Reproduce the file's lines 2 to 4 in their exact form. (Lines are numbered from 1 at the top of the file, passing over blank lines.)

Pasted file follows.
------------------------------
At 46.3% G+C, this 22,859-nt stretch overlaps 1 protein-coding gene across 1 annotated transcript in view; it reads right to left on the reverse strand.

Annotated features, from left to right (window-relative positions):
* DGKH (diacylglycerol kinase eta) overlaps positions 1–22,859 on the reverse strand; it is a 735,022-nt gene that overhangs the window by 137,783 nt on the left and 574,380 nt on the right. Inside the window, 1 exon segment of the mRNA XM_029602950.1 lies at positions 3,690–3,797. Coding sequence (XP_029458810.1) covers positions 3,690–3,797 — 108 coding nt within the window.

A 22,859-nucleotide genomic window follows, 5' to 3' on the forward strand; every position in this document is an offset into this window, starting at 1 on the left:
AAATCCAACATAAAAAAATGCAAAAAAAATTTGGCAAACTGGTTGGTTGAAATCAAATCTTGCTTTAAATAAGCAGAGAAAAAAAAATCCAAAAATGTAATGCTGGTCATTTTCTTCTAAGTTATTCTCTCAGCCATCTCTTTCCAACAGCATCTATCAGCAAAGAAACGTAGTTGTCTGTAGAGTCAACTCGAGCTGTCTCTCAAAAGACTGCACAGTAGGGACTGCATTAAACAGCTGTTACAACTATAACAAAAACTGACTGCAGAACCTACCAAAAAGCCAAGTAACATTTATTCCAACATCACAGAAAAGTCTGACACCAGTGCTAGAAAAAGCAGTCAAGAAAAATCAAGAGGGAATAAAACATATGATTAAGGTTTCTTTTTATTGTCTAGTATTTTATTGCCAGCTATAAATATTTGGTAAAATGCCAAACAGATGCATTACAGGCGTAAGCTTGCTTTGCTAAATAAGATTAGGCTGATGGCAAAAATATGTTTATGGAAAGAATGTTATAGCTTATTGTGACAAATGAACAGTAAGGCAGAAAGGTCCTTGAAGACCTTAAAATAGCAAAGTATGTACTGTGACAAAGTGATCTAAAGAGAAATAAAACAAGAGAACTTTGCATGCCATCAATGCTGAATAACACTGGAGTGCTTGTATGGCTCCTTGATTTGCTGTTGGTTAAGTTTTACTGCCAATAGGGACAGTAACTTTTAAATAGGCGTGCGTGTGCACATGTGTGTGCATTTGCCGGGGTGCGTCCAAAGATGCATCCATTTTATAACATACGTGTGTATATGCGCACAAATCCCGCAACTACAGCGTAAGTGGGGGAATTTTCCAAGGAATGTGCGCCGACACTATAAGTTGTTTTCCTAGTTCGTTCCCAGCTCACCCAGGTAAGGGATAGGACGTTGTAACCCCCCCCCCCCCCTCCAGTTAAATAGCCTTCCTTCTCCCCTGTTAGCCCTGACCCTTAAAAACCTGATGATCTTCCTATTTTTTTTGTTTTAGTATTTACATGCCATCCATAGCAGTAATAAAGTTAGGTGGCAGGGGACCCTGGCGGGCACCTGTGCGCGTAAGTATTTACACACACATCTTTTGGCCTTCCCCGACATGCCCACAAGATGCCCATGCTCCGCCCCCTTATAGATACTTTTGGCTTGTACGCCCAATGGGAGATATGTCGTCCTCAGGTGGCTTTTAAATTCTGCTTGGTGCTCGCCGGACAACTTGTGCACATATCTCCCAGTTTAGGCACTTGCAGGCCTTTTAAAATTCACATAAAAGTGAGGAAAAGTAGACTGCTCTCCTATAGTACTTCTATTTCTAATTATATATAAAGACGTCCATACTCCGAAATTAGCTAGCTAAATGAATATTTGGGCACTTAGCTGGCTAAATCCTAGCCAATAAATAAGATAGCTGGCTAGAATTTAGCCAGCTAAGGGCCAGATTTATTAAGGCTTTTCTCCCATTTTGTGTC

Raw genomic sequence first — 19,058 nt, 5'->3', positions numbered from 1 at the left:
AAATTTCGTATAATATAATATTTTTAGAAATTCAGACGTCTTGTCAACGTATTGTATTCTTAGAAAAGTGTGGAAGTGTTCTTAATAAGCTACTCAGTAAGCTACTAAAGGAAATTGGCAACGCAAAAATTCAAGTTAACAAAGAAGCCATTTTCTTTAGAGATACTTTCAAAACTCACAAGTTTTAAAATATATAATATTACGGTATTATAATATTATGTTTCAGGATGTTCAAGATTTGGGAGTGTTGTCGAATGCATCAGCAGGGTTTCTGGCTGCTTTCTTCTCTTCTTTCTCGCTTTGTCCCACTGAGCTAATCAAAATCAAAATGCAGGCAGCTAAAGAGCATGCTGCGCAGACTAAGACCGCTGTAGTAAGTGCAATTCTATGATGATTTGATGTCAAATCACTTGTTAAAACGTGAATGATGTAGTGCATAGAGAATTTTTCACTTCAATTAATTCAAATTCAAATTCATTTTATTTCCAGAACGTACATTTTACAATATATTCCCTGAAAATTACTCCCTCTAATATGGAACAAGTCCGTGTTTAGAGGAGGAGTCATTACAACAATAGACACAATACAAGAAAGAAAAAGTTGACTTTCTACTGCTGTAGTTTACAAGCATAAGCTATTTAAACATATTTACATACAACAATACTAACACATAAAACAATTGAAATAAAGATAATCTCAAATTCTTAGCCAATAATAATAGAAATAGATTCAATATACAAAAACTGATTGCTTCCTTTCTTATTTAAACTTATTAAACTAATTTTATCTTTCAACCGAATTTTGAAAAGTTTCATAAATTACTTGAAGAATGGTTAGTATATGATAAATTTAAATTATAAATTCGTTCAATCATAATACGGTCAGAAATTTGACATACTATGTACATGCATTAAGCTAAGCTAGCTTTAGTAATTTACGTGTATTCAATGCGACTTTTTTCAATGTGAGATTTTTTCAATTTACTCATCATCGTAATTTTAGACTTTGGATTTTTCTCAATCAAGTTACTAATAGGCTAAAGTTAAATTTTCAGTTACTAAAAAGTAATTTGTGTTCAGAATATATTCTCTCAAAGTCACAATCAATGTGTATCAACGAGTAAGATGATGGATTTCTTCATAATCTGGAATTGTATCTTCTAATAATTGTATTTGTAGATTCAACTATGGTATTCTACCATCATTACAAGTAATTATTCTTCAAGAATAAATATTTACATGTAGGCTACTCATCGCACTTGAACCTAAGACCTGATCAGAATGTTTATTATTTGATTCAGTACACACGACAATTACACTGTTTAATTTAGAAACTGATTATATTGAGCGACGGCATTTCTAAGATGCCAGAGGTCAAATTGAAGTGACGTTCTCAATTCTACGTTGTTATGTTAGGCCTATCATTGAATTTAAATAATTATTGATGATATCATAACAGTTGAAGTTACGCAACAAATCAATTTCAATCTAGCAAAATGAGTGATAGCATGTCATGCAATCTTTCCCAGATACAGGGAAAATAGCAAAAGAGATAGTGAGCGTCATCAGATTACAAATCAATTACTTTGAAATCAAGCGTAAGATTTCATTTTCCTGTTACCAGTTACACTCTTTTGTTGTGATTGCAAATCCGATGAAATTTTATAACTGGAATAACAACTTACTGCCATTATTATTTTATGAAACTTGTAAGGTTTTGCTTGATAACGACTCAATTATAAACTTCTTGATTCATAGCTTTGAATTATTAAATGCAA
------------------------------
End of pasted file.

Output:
Annotated features, from left to right (window-relative positions):
* DGKH (diacylglycerol kinase eta) overlaps positions 1–22,859 on the reverse strand; it is a 735,022-nt gene that overhangs the window by 137,783 nt on the left and 574,380 nt on the right. Inside the window, 1 exon segment of the mRNA XM_029602950.1 lies at positions 3,690–3,797. Coding sequence (XP_029458810.1) covers positions 3,690–3,797 — 108 coding nt within the window.

A 22,859-nucleotide genomic window follows, 5' to 3' on the forward strand; every position in this document is an offset into this window, starting at 1 on the left: